Describing it as an “ugly” practice, the union said apart from Gold Fields Ghana Limited that employes a sizable number of their members as security personnel, the rest have all outsourced that department.
The National Chairman of the Union, Mr Mensah Kwarko Gyakari, told the media after the National Executive Council (NEC) meeting in Accra that: “As we speak now, most of the companies we are working with have started outsourcing their departments. It is not like the job is not there, these jobs are there but because they want to maximise profit what they do is to outsource the department to outside contractors and strategically pay them peanuts,” he explained.
He said that the union had also picked information suggesting that Goldfields had started operations at the Damang Mines and it is moving to Tarkwa with plans of outsourcing its drilling operations.
“We have heard that Goldfields has started at Damang and it is also moving to Goldfields Tarkwa and they want to outsource the drilling session which are codified union duties. What then are they telling us? They are just informing us that they have to find a better way of reducing the size of our cherished union,” he said.
The Union, he explained, would therefore strategically position itself to fight for its members, and also urged the union members to inform the leadership of such practices at their various places of work.
“What we will tell them is that, we will do cost benefit analysis to find out if the outsourcing is feasible. Even if it is going to reduce cost, at what margin and at what rate is that cost going to be reduced?” he quizzed.
The Director of External Affairs, West Africa of Gold Fields, Mr David Johnson, in an email to the GRAPHIC BUSINESS said the company was constantly reviewing its operations and cost options, especially during this era of low gold price and increasing cost of production with respect to power and chemicals used for production.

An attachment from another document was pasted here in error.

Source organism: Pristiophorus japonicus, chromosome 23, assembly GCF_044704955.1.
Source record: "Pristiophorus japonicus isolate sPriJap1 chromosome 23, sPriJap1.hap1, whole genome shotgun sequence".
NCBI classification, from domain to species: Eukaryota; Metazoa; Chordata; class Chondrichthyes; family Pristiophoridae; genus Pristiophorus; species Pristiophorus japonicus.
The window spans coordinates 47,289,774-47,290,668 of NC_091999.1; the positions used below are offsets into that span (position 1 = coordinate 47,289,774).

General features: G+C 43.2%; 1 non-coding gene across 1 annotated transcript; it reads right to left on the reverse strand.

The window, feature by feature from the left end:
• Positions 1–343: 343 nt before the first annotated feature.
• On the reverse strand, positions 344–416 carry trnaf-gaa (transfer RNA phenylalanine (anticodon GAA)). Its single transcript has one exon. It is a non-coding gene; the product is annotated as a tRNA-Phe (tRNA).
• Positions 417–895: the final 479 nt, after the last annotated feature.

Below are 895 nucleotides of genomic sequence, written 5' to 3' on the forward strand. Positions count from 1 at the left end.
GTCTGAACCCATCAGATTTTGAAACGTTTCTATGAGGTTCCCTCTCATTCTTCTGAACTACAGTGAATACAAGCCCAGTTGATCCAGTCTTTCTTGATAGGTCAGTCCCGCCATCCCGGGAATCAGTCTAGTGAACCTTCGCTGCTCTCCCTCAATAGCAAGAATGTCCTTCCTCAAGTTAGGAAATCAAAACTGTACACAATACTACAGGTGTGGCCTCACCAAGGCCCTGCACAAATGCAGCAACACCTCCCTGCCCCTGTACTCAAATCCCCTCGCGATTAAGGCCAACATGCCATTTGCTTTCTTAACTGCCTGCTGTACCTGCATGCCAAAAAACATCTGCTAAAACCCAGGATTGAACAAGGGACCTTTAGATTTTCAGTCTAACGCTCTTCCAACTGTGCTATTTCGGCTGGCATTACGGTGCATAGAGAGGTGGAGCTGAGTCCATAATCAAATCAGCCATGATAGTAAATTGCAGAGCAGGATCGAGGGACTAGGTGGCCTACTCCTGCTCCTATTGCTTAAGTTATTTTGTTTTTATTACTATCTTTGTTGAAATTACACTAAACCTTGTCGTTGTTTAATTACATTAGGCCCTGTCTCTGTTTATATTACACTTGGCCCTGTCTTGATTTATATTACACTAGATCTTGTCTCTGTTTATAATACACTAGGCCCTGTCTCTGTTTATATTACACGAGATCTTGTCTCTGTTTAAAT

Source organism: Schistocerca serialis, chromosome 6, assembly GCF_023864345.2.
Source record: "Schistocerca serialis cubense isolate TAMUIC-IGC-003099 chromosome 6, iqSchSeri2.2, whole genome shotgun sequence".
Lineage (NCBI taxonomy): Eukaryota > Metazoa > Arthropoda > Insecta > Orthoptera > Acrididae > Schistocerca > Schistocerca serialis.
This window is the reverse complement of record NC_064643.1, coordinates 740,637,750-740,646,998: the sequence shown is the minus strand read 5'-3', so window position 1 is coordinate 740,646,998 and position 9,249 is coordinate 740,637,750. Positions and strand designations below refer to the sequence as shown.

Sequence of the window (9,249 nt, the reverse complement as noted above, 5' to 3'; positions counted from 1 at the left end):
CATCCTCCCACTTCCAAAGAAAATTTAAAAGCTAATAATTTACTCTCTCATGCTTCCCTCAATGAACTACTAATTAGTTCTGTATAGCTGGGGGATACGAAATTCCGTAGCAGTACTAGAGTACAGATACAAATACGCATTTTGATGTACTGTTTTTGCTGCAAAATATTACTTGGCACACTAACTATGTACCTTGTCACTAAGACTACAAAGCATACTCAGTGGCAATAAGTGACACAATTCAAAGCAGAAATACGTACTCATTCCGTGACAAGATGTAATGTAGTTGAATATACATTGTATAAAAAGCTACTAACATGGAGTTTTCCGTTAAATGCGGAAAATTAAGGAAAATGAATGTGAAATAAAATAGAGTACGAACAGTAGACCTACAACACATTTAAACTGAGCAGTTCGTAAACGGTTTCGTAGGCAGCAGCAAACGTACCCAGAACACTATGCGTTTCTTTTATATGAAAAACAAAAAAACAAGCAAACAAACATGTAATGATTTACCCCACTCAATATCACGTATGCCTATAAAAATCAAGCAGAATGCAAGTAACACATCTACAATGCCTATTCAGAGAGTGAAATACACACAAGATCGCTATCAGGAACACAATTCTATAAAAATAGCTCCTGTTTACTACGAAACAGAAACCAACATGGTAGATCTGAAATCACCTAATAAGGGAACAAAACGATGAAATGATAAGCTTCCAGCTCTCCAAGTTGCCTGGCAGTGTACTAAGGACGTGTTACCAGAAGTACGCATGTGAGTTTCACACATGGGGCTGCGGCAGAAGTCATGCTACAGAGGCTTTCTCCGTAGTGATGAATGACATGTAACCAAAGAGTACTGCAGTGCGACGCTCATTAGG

“This cost and operational review is critical to keep the company economically viable, and to be able to return value to our stakeholders, including employees, communities, government, and investors. Following from such reviews, a decision was made to outsource our drilling at Damang, as a cost management measure,” he explained.
This decision, he said, was duly communicated to the Ghana Mineworkers Union, adding that Gold Fields has been working closely with the Union with regards to all severance entitlements to employees affected by the decision.
“This, however, refers to Damang alone. As of now, no such decision has been made with regards to Tarkwa,” he said.
Redundancy weakening union
The mining sector has been faced with a lot of job cuts this year, something that has led to unrest in the sector and is gradually weakening the association.
The Union has lost all their members through lay-offs at AngloGold Ashanti, Atlas Copco, African Underground Mining Services Limited (AUMS), while other companies are also meeting with the union on possible job cuts next year.
“We met with management of Perseus Mining Limited and they have a list of employees they think cannot fit into their operations,” he said. Mr Gyakari explained that these challenges had adversely impacted on the union as it is the members that make the union strong, adding that “if we continue to lose members in such proportions then it means we are being weakened. It also has a financial impact because subscriptions come from members.”
Plight of workers
The General Secretary of the union, Mr Prince William Ankrah, speaking at the opening session of the meeting said the union would venture into real estate and rental operations to position the union securely against any un-envisaged shocks in their industry.
He complained about the disparities in the salary structure between the Ghanaian employees and the expatriate staff.
“There are instances where mining expatriate bosses in charge of some big mining businesses in Ghana receive salaries ranging from US$450, 000 to US$1million a year against a minimum salary of US$550 to 600 for a Ghanaian mineworker,” he said.
“It is therefore appropriate that we begin a process of constructive engagement in this regard. The prevailing situation where the pay and benefit system in our industry seem to favour a few white and selected top level Ghanaians in management roles cannot continue.”